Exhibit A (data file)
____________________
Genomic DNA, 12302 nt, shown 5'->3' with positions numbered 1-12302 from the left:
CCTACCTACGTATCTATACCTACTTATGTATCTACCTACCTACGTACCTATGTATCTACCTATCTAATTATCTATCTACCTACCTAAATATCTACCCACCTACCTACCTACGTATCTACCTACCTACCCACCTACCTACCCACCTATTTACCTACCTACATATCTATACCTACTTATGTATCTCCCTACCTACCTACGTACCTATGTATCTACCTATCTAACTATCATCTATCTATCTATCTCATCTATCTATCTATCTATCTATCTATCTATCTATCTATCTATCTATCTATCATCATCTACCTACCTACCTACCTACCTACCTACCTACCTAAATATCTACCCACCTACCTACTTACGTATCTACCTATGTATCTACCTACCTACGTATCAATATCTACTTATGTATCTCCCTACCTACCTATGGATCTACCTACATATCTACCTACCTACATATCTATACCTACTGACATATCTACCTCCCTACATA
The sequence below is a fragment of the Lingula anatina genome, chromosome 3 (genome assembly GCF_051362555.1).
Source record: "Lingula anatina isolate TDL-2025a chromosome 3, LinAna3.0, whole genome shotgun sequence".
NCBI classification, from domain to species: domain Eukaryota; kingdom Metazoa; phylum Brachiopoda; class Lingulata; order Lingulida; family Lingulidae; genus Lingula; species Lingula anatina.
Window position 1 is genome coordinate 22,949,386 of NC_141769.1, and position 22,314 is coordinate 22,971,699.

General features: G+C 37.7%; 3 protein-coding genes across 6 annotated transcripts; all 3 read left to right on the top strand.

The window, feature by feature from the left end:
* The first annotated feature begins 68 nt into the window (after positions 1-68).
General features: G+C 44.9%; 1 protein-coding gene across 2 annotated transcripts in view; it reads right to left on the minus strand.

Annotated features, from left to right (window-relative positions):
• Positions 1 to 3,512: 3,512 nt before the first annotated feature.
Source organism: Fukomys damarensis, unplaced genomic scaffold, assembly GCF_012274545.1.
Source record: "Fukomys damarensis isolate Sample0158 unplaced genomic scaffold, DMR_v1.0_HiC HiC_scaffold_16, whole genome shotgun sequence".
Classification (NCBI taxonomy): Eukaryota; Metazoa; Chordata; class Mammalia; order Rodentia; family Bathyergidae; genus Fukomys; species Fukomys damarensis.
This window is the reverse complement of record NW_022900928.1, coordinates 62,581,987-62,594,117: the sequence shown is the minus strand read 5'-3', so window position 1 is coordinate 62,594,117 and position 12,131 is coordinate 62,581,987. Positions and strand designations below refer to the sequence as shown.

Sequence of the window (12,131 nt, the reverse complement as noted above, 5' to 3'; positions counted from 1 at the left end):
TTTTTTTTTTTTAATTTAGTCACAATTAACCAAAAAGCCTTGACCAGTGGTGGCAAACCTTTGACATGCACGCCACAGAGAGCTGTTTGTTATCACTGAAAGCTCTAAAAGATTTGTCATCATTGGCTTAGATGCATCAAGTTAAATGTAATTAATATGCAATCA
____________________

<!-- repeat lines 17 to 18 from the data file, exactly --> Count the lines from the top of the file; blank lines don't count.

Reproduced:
Sequence of the window (12,131 nt, the reverse complement as noted above, 5' to 3'; positions counted from 1 at the left end):
TTTTTTTTTTTTAATTTAGTCACAATTAACCAAAAAGCCTTGACCAGTGGTGGCAAACCTTTGACATGCACGCCACAGAGAGCTGTTTGTTATCACTGAAAGCTCTAAAAGATTTGTCATCATTGGCTTAGATGCATCAAGTTAAATGTAATTAATATGCAATCA